• A symposium moderated by Prof. Dr. Rolf Wüstenhagen of the University of St. Gallen, with Ben van Beurden, CEO of Shell, Kerstin Knapp, Executive Vice President of People & Culture division of Vestas, and F. Chang Diaz, former astronaut and founder of Ad Astra attending as speakers, “StGallenSymposium”, “Energy (In-)Security: Game Changer for Europe’s Energy Transition, but in What Direction?”
    • Moderator: Keith Johnson of “Foreign Policy”, Speakers: Vaclav Bartuska, Ambassador-at-Large for Energy Security at the Ministry of Foreign Affairs of the Czech Republic, Robin Dunnigan, Deputy Assistant Secretary of State for Energy Diplomacy at the U.S. Department of State, Adam Janczak, Deputy Director of Economic Diplomacy at the Ministry of Foreign Affairs of the Republic of Poland,Jan Kuderjavy, Director of Department of Economic Diplomacy at the Ministry of Foreign and European Affairs of the Slovak Republic, Pal Sagvari, Ambassador-at-Large for Energy Security at the Ministry of Foreign Affairs and Trade of Hungary. “Atlantic Council”, “Challenges to European Energy Security and the European Energy Union”
  • “Into Europe”, “The European Union’s Green Deal, Explained”



Energy Security in Europe

The energy security became an issue on the eve of the World War I by the first lord of the Admiralty, Winston Churchill, made a historic decision on shifting the power source of the British Navy’s ships from coal to oil. This means a new strategy for the British decision makers and a new threat for the security structures. Thus from then on energy security became a question of national strategy and energy security means with Churchill’s words “safety and certainty in oil lie in variety and variety alone”.

Since Churchill’s conspicuous decision, energy security has repeatedly emerged as an issue of great importance, and it is so once again in today’s world. At present, the issue of energy security is not restricted to oil. High natural gas prices and the situation, in the gas sector, the electric power blackouts in the US and power cuts in Europe, hurricanes and their negative effects on supply, nuclear energy related issues together with alternative resources make the issue more complicated. So, currently, as well as traditional aspects of energy security, myriad of new aspects has emerged and continues to emerge: such as, tight oil and gas markets, increasing prices, alternative energy sources and their role, threat of terrorism, instability in some exporting and importing countries, geopolitical rivalries, use of energy as a weapon and the increasing need for energy to the economic growth.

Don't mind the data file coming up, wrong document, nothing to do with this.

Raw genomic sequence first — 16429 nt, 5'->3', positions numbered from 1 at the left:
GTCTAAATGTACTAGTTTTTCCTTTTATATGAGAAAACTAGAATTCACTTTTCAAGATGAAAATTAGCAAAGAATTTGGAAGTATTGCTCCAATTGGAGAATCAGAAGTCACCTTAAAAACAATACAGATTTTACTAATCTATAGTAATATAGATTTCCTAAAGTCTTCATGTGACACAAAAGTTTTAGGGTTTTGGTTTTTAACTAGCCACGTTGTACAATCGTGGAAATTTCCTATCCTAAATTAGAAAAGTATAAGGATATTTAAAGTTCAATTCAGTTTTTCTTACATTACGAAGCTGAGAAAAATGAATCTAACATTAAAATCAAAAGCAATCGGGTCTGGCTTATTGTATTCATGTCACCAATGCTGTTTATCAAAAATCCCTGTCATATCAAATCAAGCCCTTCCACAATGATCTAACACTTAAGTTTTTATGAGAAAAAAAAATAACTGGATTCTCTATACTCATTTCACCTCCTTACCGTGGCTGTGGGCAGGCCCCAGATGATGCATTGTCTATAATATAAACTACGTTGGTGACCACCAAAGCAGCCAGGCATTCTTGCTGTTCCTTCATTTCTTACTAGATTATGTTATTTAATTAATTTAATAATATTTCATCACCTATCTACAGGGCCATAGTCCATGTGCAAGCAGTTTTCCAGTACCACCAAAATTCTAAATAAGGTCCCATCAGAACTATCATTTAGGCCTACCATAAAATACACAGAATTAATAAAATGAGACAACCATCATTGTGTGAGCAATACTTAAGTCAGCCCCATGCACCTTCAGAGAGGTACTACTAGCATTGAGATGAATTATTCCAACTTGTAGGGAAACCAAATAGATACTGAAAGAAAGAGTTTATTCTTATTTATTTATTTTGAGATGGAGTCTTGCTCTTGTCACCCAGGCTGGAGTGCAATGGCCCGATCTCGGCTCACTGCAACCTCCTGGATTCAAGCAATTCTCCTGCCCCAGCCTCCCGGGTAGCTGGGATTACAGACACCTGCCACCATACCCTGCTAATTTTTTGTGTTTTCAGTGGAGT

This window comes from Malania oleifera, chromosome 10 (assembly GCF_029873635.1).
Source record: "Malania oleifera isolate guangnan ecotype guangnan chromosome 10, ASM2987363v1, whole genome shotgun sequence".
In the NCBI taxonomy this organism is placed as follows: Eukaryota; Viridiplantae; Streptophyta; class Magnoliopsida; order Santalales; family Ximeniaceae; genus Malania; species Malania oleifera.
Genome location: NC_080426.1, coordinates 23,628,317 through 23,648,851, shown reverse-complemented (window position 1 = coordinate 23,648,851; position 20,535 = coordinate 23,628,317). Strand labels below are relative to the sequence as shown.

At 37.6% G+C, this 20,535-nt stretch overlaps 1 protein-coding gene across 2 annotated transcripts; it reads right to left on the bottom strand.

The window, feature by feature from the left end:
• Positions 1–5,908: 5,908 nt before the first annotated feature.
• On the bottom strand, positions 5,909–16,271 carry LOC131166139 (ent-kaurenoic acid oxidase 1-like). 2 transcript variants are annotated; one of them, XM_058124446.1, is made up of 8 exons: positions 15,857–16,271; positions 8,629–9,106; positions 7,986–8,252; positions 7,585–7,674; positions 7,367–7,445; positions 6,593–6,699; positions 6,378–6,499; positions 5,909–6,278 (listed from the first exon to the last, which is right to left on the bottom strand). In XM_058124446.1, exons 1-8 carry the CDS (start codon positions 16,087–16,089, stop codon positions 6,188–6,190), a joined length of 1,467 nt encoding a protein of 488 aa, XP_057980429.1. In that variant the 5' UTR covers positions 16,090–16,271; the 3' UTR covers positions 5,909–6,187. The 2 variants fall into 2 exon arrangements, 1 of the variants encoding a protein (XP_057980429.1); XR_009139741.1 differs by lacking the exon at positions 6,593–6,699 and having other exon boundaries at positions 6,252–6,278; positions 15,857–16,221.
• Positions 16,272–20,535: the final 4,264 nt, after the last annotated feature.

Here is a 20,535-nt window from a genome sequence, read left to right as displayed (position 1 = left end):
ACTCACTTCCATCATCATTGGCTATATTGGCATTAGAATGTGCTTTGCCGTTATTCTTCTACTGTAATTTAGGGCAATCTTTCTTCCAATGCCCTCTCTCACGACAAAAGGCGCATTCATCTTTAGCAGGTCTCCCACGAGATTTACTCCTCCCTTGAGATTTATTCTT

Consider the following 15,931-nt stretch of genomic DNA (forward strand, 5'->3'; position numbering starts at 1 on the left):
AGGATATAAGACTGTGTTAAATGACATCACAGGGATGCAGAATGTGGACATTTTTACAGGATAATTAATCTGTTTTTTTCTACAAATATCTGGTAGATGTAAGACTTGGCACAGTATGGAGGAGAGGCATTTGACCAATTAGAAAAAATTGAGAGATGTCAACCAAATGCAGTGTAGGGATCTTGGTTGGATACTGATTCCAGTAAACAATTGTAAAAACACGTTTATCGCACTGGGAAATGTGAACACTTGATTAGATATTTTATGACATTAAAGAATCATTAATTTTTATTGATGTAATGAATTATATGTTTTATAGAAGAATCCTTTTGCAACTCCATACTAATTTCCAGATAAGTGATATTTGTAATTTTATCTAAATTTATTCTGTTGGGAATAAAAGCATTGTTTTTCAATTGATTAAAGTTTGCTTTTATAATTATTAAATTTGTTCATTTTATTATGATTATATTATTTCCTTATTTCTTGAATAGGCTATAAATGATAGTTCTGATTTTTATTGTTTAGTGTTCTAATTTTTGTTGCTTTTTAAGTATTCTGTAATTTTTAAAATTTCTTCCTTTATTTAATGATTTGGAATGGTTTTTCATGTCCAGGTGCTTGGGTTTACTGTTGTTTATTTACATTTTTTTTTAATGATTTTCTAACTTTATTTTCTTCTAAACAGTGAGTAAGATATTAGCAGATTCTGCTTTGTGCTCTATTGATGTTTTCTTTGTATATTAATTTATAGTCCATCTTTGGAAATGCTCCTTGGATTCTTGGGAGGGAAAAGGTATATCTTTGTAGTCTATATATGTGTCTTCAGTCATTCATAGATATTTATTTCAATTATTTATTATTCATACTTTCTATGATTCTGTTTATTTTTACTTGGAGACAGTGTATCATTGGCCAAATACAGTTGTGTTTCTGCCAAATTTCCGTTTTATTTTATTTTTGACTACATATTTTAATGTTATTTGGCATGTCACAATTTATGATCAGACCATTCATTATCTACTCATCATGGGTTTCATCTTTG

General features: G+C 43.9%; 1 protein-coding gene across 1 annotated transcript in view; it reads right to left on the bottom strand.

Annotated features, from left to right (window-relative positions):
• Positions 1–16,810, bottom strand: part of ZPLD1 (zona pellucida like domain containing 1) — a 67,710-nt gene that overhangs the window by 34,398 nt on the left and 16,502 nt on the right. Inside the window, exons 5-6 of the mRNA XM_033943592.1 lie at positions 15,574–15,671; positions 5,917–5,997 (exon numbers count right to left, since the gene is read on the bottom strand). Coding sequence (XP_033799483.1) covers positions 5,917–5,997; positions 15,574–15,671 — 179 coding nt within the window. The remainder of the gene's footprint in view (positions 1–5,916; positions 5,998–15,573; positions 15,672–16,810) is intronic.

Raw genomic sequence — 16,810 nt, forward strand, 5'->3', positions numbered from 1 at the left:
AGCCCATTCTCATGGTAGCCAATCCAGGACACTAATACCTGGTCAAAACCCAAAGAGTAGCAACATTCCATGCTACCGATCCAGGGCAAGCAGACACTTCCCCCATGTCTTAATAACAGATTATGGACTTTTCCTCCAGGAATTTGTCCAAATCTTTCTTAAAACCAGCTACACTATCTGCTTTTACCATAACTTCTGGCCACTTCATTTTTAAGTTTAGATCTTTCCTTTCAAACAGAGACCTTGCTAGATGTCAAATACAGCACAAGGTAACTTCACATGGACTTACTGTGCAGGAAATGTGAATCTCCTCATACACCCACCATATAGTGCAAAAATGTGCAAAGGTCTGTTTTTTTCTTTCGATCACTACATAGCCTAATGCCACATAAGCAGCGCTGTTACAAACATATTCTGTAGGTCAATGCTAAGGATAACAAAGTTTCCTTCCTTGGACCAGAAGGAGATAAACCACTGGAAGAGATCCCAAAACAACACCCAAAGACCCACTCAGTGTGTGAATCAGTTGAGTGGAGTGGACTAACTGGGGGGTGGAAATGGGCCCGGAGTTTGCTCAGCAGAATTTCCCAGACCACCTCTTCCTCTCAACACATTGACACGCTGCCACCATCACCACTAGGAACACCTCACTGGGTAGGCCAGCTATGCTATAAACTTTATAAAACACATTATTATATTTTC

Energy Security: Definition

How to define energy security? The concept of energy security is vague. Definitions range from uninterrupted oil supplies to the physical security of energy facilities to support for bio-fuels and renewable energy sources. Therefore, it is not wrong to say that the energy security is an umbrella term that covers many concerns linking energy, economic growth and political power. It is also very effective the actors’ position in the energy chain.

More narrowly, energy security is defined as the “reliable and adequate supply of energy at reasonable prices” or as “securing adequate energy supplies at reasonable and stable prices in order to sustain economic performance and growth.” Within this definition prices and supply diversity are critical components of energy security.

It should be stressed out that energy security (the continuous availability of energy in varied forms, in sufficient quantities and at reasonable prices) has several aspects. It means limited vulnerability to transient or longer disruptions of imported supplies. It also means the availability of local and imported resources to meet growing demand over time and at reasonable prices.

This perspective put forward of us four basic elements, essentially encapsulated in the energy security: availability, accessibility, affordability and sustainability. Among those four elements availability means availability on demand. We may clarify it as by saying that when a country needs or wants energy it should be available. Accessibility means the nation should be able to access energy source globally to ensure uninterrupted growth. And, affordability means the affordability of the energy being procured to ensure that the growth engine is not impacted by the price impact. This is also closely related with the sustainability which means that any actor would be able to reach energy resources sustainably.


What is Energy Security for the EU